G. K. Chesterton 1874-–1936
(Full name Gilbert Keith Chesterton) English novelist, short story writer, playwright, critic, essayist, journalist, autobiographer, biographer, and poet. For additional coverage of Chesterton's short fiction, see SSC, Vol. 1.
Chesterton holds an enduring place in English literature. His presence was formidable—as a writer, critical essayist, Catholic polemicist, the proponent of the social philosophy of Distributism, and in his large physical form. He gained the widest distinction, however, with his Father Brown mysteries, particularly his use of them to consider the darker aspects of human nature.
Chesterton was born into a middle-class London family and he later recalled his childhood with affection, attributing it with endowing in him a religious—at the time, Protestant—perspective. As a young man, Chesterton studied art and literature, enrolling at the Slade School of Art from 1892 to 1895; in fact, his background in drawing and painting is credited for Chesterton's lifelong affinity for vividly detailed, visual prose descriptions. During his time at the Slade School, Chesterton suffered a profound emotional and philosophical crisis, fearing that the external world might be only a projection of the mind. Chesterton emerged from this spiritual breakdown with a much clearer understanding of the more sinister facets of the human mind. And his continued examination of that dusky region was to permeate his entire career. Chesterton delved into the nature of evil and madness with an unique persistence and sensitivity. His wife, the former Frances Blogg, fulfilled an important role in Chesterton's artistry by assisting him in the achievement of a more sanguine view of life and in the continued formation of his religious convictions. Chesterton first came to public notice with his critical essays—both social and literary. His collection of essays entitled What's Wrong with the World (1910) brought him attention, along with Hilaire Belloc, as a leading advocate for Distributism: a social philosophy that argued for a small property-owning democracy which would allocate ownership to as many people as possible, as opposed to supporting the formation of large states, organizations, or corporations. Chesterton continued to actively promote Distributism for the rest of his life, and began in 1916 to edit the magazine New Witness, which later became G. K.'s Weekly. In order to support this periodical, Chesterton wrote the Father Brown stories, which were first published in the Saturday Evening Post.
Major Works of Short Fiction
Chesterton is perhaps most popularly known as the author of the Father Brown detective series, which he wrote from the early 1900s into the 1930s. The stories were collected in The Innocence of Father Brown (1911), The Wisdom of Father Brown (1914), The Incredulity of Father Brown (1926), The Secret of Father Brown (1927), and The Scandal of Father Brown (1935). Chesterton loosely based the title character upon his friend, Roman Catholic priest John O'Connor. O'Connor conveyed to Chesterton the variety of iniquity and perversity confided to him in the confessional. The contrast between the priest's humble demeanor, his knowledge of earthly evil, and his willingness to explore his own soul for the roots of sin within himself, all had a profound influence on Chesterton, and it was those qualities with which he endowed his Father Brown character. When Father Brown is asked by an apprehended criminal whether he is, in fact, the devil himself he responds accordingly: “I am a man and therefore have all devils in my heart.” Throughout his writings, Chesterton consistently strove to instruct his readers. In addition to being an artist, he was committed to influencing the philosophies of his contemporaries. All of his works contain some element of paradox, parable, or allegory to illustrate essential spiritual truths. In Chesterton's essay “A Defense of Nonsense,” he explicated upon his chief purpose in writing: “Nonsense and faith (strange as the conjunction may seem) are the two supreme symbolic assertions of the truth that to draw out the soul of things with a syllogism is as impossible as to draw out Leviathan with a hook.” Although he did not actually convert to Catholicism until 1922, Chesterton expounded the teachings of the Church, as well as his philosophical leanings, for years prior to his conversion. The unique aspect of the Father Brown stories which separates them from uniform, detective genre tales is the character's reliance on determining the motive for a crime, and thereby that of the perpetrator. The stories involve a delving into the criminal psyche in order to understand why the crime has been committed, and in the process to gain a greater understanding of the human condition itself.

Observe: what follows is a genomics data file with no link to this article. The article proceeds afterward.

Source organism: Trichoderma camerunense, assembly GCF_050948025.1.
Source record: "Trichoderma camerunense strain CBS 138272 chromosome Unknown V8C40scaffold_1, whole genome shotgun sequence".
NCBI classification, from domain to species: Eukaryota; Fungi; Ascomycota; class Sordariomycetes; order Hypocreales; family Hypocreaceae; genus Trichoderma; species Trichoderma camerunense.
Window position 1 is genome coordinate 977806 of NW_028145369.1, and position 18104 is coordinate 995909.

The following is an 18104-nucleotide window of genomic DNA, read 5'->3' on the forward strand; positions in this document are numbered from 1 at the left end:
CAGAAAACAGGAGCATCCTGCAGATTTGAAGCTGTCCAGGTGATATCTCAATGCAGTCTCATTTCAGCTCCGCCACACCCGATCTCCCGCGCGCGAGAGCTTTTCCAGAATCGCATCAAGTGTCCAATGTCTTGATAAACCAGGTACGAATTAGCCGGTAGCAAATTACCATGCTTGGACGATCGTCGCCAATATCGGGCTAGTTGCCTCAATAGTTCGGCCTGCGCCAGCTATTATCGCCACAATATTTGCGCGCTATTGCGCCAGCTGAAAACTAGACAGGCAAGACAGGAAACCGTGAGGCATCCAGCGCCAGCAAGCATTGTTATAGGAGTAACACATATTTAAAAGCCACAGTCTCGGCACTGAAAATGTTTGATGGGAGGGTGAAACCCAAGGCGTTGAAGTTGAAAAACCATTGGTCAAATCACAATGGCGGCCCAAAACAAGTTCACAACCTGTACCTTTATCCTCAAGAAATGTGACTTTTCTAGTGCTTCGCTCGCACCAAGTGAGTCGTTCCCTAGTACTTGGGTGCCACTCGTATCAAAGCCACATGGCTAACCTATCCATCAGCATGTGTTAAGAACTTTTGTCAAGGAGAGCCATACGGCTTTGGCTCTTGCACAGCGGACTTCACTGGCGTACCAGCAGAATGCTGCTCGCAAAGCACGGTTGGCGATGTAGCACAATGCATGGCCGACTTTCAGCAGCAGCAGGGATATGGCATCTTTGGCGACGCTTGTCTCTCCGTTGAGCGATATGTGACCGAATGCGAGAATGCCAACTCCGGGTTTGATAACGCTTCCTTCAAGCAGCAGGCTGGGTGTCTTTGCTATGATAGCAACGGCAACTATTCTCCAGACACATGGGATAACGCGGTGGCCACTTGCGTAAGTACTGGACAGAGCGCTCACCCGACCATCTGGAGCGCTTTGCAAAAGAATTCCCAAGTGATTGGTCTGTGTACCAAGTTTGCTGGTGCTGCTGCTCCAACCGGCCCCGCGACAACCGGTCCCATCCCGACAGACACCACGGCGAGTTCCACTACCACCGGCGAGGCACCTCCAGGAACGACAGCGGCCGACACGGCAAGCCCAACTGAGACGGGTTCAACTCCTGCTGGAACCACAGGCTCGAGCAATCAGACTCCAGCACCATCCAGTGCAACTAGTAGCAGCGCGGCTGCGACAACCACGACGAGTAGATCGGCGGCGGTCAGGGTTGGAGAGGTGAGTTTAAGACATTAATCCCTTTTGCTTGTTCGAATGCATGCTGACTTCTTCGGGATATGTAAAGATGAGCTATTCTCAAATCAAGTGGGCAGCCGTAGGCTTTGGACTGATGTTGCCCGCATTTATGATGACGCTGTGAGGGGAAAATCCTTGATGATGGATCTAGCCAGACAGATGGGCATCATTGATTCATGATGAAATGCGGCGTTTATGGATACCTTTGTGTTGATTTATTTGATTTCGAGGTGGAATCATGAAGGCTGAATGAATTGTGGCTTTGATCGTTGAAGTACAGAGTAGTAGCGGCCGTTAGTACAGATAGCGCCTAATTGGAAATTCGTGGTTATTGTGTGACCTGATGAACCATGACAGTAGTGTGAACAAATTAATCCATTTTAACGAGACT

The style of Chesterton's Father Brown stories frustrates some critics, who find them lacking in the informative details which normally provide clues to the reader for solving the crime along with the protagonist. But others perceive Chesterton's tales as artistic renderings of a mystical school within the scope of the detective story. And for some this aspect gives the genre a literary “lift” that it does not commonly enjoy. For his body of work, Chesterton is held to be among the eminent British men of letters of the early twentieth century. Although he did not take his Father Brown stories terribly seriously, they are often seen as innovations in detective fiction. In his other writings, Chesterton is frequently considered eccentric, mixing Christian—especially Catholic—theology with that of detective stories, novels, plays, essays, autobiographies, biographies, satiric fantasy, historical works, epics, poetry, and literary criticism.